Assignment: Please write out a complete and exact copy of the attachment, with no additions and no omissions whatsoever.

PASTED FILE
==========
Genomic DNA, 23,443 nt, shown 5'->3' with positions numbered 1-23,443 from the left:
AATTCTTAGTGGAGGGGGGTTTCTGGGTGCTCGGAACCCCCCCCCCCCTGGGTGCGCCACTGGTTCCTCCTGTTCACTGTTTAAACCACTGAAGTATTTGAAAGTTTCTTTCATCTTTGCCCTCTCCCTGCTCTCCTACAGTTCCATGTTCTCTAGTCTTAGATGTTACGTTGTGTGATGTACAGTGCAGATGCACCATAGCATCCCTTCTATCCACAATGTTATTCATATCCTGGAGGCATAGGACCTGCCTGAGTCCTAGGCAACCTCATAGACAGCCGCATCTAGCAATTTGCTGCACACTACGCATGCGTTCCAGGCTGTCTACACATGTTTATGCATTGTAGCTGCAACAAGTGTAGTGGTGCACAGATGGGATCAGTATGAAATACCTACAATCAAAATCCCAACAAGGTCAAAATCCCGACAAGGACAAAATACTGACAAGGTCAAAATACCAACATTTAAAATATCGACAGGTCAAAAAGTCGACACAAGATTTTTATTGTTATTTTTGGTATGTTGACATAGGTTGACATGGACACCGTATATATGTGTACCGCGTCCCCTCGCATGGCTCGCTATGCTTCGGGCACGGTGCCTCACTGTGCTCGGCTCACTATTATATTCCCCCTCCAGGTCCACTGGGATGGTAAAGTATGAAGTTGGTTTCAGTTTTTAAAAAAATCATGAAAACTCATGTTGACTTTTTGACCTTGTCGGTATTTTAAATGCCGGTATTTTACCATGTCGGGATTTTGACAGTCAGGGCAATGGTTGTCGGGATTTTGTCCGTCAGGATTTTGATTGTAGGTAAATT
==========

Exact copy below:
Genomic DNA, 23,443 nt, shown 5'->3' with positions numbered 1-23,443 from the left:
AATTCTTAGTGGAGGGGGGTTTCTGGGTGCTCGGAACCCCCCCCCCCCTGGGTGCGCCACTGGTTCCTCCTGTTCACTGTTTAAACCACTGAAGTATTTGAAAGTTTCTTTCATCTTTGCCCTCTCCCTGCTCTCCTACAGTTCCATGTTCTCTAGTCTTAGATGTTACGTTGTGTGATGTACAGTGCAGATGCACCATAGCATCCCTTCTATCCACAATGTTATTCATATCCTGGAGGCATAGGACCTGCCTGAGTCCTAGGCAACCTCATAGACAGCCGCATCTAGCAATTTGCTGCACACTACGCATGCGTTCCAGGCTGTCTACACATGTTTATGCATTGTAGCTGCAACAAGTGTAGTGGTGCACAGATGGGATCAGTATGAAATACCTACAATCAAAATCCCAACAAGGTCAAAATCCCGACAAGGACAAAATACTGACAAGGTCAAAATACCAACATTTAAAATATCGACAGGTCAAAAAGTCGACACAAGATTTTTATTGTTATTTTTGGTATGTTGACATAGGTTGACATGGACACCGTATATATGTGTACCGCGTCCCCTCGCATGGCTCGCTATGCTTCGGGCACGGTGCCTCACTGTGCTCGGCTCACTATTATATTCCCCCTCCAGGTCCACTGGGATGGTAAAGTATGAAGTTGGTTTCAGTTTTTAAAAAAATCATGAAAACTCATGTTGACTTTTTGACCTTGTCGGTATTTTAAATGCCGGTATTTTACCATGTCGGGATTTTGACAGTCAGGGCAATGGTTGTCGGGATTTTGTCCGTCAGGATTTTGATTGTAGGTAAATT